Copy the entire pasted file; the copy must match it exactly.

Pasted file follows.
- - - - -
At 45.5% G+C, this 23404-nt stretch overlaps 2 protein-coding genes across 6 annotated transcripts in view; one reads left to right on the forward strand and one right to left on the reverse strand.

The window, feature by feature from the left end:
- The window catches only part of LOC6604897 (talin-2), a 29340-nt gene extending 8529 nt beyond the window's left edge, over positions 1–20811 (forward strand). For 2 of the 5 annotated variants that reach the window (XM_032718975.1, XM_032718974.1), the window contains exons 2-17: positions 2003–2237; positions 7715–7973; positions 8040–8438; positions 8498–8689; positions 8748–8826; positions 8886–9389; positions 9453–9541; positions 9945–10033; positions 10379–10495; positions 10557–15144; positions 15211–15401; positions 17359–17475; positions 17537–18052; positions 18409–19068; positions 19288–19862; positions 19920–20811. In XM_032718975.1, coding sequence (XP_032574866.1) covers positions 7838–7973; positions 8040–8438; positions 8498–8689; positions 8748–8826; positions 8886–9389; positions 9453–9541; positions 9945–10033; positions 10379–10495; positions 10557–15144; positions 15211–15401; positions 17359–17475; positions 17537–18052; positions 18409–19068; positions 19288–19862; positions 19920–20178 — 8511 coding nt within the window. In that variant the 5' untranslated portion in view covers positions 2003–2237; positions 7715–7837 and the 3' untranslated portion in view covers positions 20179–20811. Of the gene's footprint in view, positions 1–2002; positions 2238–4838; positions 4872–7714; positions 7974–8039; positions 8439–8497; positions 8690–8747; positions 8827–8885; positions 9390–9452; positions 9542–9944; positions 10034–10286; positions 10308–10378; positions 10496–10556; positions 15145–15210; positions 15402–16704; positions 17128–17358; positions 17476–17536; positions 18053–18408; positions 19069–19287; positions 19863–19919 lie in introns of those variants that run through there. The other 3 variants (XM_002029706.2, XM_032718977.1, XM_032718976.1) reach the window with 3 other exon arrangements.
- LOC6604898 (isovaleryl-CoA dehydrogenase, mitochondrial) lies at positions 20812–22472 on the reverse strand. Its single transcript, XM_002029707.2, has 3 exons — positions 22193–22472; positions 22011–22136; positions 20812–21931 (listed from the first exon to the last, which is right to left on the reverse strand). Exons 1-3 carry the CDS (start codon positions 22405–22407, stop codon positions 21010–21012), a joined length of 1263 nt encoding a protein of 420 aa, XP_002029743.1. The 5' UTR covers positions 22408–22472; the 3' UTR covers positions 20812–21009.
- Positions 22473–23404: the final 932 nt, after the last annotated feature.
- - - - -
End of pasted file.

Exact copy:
At 45.5% G+C, this 23404-nt stretch overlaps 2 protein-coding genes across 6 annotated transcripts in view; one reads left to right on the forward strand and one right to left on the reverse strand.

The window, feature by feature from the left end:
- The window catches only part of LOC6604897 (talin-2), a 29340-nt gene extending 8529 nt beyond the window's left edge, over positions 1–20811 (forward strand). For 2 of the 5 annotated variants that reach the window (XM_032718975.1, XM_032718974.1), the window contains exons 2-17: positions 2003–2237; positions 7715–7973; positions 8040–8438; positions 8498–8689; positions 8748–8826; positions 8886–9389; positions 9453–9541; positions 9945–10033; positions 10379–10495; positions 10557–15144; positions 15211–15401; positions 17359–17475; positions 17537–18052; positions 18409–19068; positions 19288–19862; positions 19920–20811. In XM_032718975.1, coding sequence (XP_032574866.1) covers positions 7838–7973; positions 8040–8438; positions 8498–8689; positions 8748–8826; positions 8886–9389; positions 9453–9541; positions 9945–10033; positions 10379–10495; positions 10557–15144; positions 15211–15401; positions 17359–17475; positions 17537–18052; positions 18409–19068; positions 19288–19862; positions 19920–20178 — 8511 coding nt within the window. In that variant the 5' untranslated portion in view covers positions 2003–2237; positions 7715–7837 and the 3' untranslated portion in view covers positions 20179–20811. Of the gene's footprint in view, positions 1–2002; positions 2238–4838; positions 4872–7714; positions 7974–8039; positions 8439–8497; positions 8690–8747; positions 8827–8885; positions 9390–9452; positions 9542–9944; positions 10034–10286; positions 10308–10378; positions 10496–10556; positions 15145–15210; positions 15402–16704; positions 17128–17358; positions 17476–17536; positions 18053–18408; positions 19069–19287; positions 19863–19919 lie in introns of those variants that run through there. The other 3 variants (XM_002029706.2, XM_032718977.1, XM_032718976.1) reach the window with 3 other exon arrangements.
- LOC6604898 (isovaleryl-CoA dehydrogenase, mitochondrial) lies at positions 20812–22472 on the reverse strand. Its single transcript, XM_002029707.2, has 3 exons — positions 22193–22472; positions 22011–22136; positions 20812–21931 (listed from the first exon to the last, which is right to left on the reverse strand). Exons 1-3 carry the CDS (start codon positions 22405–22407, stop codon positions 21010–21012), a joined length of 1263 nt encoding a protein of 420 aa, XP_002029743.1. The 5' UTR covers positions 22408–22472; the 3' UTR covers positions 20812–21009.
- Positions 22473–23404: the final 932 nt, after the last annotated feature.